There is always an end.  But, each pet parent has to decide how they will help their pet get there.

We encourage everyone with older pets to take the brave plunge.  Take your older pet in to your vet at least once yearly (twice is really better as the aging body changes so rapidly).  Let your vet collect blood and urine samples to screen for the common diseases of old age.  If something is uncovered, talk to your vet about treatment options that fit within your budget and lifestyle.

Caring for a pet through his senior years is a responsibility and a promise that we all comit to when we adopt an animal.  Your veterinarian and their staff understand that responsibility can be financially, phycially, or emotinally unmanageable for some pet owners.  If that’s the case, that’s OK, too.  Be honest with your veterinary staff about your abilities so they can help you give your pet the best quality life you can.  And, be honest to your pet.  When you can no longer help him have a good quality animal life- having fun, eating, able to get around to care for necessary functions– it’s time to let him go.  Consider euthanasia before he is suffering.

After a lifetime of unconditional love, despite our forcing them to live within our human social constraints, in the artificial environments that we put them in (apartments, forced cohabitation with other animals they despise, eating on weird schedules, doing silly tricks) our pets desesrve that from us.

 

Obesity is an epidemic in cats, as it is humans. And, just like humans, cats suffer several special health risks.

 Obese cats (those with a body condition score of 4/5 or 5/5) have a 40% increased chance of developing Diabetes than their thinner counterparts.

 Obese cats have a 37% increased chance of developing Feline Inflammatory Cystitis than normal cats.

 Obese cats are more likely to develop debilitating arthritis than normal cats.

Obese cats frequently develop chronic pancreatitis which can become fatal

 Cats tend to develop a lot of abdomen and intra thoracic (in the chest) fat as opposed to subcutaneous fat. (They are the “apple-shaped bodies” of the animal world).  The unique risks associated with intra-abdomenal and intra-thoracic fat (called “Visceral fat”) have recently been studied in both humans and animals.  This complex disease process is called ” Metabolic Syndrome”.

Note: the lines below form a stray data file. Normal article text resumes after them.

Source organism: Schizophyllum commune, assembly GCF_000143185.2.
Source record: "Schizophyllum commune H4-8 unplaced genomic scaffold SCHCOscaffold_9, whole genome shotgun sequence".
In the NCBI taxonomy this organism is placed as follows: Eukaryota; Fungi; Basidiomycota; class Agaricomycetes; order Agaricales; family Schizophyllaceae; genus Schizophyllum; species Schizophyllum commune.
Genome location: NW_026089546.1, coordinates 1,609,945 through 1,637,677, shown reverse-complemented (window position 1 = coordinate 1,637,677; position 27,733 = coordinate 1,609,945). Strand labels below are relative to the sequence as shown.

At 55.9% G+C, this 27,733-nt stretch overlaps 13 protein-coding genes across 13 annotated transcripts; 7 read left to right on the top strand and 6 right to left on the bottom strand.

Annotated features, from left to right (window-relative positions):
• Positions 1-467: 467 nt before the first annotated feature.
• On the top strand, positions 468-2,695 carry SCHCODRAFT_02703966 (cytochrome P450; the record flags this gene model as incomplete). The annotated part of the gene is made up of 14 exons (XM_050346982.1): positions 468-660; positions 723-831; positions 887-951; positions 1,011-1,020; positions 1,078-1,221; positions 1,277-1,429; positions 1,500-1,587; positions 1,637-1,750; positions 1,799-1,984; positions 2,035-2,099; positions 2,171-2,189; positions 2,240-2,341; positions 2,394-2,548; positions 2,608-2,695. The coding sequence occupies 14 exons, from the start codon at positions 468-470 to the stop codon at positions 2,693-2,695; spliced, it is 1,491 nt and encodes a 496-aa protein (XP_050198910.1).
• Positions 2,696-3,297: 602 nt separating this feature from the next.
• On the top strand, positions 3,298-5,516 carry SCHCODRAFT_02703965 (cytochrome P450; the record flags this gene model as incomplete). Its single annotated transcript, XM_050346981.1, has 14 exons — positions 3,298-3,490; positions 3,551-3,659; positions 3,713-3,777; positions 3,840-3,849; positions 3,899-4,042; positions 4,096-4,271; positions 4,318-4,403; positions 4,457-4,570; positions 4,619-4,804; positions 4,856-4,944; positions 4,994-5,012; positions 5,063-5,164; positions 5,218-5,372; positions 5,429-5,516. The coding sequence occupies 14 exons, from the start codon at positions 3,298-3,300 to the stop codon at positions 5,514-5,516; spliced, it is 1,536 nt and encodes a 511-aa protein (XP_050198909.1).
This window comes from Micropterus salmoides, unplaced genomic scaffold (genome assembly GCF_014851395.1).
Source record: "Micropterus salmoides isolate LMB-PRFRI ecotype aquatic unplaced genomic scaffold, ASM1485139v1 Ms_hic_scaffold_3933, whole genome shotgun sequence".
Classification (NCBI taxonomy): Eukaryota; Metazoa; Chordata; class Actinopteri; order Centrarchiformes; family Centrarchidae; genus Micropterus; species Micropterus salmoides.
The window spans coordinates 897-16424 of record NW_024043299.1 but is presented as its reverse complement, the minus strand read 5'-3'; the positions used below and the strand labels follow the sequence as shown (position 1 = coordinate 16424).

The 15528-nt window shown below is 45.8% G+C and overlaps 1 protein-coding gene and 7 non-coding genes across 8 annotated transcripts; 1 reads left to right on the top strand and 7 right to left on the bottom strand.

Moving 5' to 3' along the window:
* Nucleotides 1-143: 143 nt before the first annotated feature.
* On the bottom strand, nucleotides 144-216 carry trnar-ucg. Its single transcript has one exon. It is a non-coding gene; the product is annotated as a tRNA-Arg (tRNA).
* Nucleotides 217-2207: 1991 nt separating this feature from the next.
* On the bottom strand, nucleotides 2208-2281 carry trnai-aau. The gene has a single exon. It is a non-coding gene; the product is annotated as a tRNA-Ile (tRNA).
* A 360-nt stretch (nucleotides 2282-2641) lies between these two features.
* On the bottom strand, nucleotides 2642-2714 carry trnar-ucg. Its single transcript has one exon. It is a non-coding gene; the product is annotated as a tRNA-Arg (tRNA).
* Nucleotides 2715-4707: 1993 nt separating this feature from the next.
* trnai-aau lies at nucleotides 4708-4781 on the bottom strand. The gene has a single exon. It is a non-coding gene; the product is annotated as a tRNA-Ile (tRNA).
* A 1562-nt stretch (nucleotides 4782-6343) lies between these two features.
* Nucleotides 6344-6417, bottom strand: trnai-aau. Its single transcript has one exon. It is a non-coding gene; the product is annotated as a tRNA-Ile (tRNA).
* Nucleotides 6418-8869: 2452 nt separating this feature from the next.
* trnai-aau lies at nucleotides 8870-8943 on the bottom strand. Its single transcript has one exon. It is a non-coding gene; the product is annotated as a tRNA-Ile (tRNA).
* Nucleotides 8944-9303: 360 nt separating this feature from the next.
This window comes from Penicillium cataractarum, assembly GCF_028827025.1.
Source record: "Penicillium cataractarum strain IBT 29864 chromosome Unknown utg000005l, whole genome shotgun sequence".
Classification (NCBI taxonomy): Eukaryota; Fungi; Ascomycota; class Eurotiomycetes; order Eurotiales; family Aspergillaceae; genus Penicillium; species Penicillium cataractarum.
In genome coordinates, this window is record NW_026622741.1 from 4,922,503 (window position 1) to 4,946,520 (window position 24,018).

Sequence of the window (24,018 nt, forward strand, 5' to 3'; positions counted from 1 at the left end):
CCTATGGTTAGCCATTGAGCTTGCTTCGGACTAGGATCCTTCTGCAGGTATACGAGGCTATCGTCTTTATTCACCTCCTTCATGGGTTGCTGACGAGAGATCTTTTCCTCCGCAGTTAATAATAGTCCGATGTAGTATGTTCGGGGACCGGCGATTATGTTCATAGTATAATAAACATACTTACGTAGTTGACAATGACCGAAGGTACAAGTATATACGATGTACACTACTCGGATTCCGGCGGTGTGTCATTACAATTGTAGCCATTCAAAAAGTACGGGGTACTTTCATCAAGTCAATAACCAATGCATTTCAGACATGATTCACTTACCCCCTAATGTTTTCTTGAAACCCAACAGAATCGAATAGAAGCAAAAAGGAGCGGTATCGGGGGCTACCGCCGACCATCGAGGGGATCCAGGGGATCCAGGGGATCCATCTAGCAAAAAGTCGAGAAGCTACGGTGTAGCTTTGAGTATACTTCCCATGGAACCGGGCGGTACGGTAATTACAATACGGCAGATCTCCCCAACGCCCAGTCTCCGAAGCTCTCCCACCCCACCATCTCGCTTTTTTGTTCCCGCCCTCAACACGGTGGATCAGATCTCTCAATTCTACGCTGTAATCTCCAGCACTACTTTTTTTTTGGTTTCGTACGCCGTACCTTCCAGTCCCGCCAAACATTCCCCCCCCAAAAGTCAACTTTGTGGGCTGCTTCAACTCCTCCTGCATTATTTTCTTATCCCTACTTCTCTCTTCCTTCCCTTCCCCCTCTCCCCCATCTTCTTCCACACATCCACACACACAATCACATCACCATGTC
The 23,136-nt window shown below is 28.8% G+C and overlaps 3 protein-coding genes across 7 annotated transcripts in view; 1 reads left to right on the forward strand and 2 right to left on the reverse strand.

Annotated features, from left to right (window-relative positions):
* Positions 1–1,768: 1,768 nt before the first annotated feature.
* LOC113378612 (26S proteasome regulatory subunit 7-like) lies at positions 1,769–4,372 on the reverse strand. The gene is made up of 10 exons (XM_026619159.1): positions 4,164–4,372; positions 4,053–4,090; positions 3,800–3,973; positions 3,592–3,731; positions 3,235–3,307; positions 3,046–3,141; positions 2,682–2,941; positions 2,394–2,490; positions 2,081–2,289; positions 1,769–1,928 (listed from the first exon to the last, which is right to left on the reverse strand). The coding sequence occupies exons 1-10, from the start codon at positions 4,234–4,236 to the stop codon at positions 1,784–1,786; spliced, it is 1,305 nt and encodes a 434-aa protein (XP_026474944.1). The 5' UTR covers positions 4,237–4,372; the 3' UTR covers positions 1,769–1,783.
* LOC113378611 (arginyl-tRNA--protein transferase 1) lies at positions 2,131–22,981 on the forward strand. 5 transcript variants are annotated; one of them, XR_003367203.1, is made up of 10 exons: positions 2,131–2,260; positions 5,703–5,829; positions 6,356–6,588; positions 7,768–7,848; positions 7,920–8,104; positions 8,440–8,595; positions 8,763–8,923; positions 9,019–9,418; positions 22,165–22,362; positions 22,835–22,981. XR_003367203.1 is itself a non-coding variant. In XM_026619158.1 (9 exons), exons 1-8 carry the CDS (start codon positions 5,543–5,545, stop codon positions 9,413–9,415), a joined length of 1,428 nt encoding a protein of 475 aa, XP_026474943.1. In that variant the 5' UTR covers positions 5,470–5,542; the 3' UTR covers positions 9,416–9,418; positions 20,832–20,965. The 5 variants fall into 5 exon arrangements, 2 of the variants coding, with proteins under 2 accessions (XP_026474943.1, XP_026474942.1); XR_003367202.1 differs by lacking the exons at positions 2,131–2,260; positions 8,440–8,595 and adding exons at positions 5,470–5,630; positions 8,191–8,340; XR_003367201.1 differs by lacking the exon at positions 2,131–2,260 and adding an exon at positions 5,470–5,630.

FAT MAKES YOU HUNGRY, SO YOU GET MORE FAT-  Visceral abdominal fat secretes a chemical that turns off a cat’s satiety center in his brain. This prevents the brain from recognizing signals from the stomach that it is full. The cat never knows when it is full; he may act hungry all the time, even though he is gaining weight! Of course, this only makes his obesity problem worse.

 FAT CAUSES INFLAMMATION-  Visceral abdominal fat secretes inflammatory mediators. These chemicals make the cat more prone to inflammatory diseases such as Feline Inflammatory Cystitis (painful bladder disease), Osteoarthritis, Feline Stomatits (painful gum inflammation)  and Feline Asthma (life-threatening)!  Weight reduction can be the best thing you do to improve your cat’s bladder disease! Who knew?!?

 FAT CAUSES DIABETES MELLITUS-  Visceral abdominal fat secretes a chemical called Resistin which makes cells Insulin Resistant—this is what causes Diabetes Mellitus in obese cats.

 FAT BEGETS MORE FAT AND MORE INSULIN RESISTANCE-  Visceral abdominal fat also releases factors that cause the adrenal glands to secrete more corticosteroid than is normal. Excessive corticosteroids cause increased deposition of visceral fat (a viscious cycle!) AND cause insulin resistance (a double whammy to developing Diabetes!)

 To virtually prevent Diabetes, to reduce incidence and severity of painful Stomatitis and Cystitis and life-threatening Asthma, Overweight cats should lose weight.

 If your cat is overweight

  • Please ask your Veterinarian or Veterinary Technician how to help your cat lose weight
  • Have your cat’s Fructosamine checked once or twice a year to check for pre-diabeties

 Watch for signs of disease related to Obesity:

  • Excessive drinking/ urination/ weight loss
  • Lethargy or decreased social interaction
  • Urinating in inappropriate locations
  • Difficulty Breathing
  • Bad Breath and Difficulty eating
  • Difficulty Jumping up

Fear of Thunderstorms is a very common problem with dogs in Arizona; especially during the monsoon season and during fireworks displays.

 DESENSITIZATION: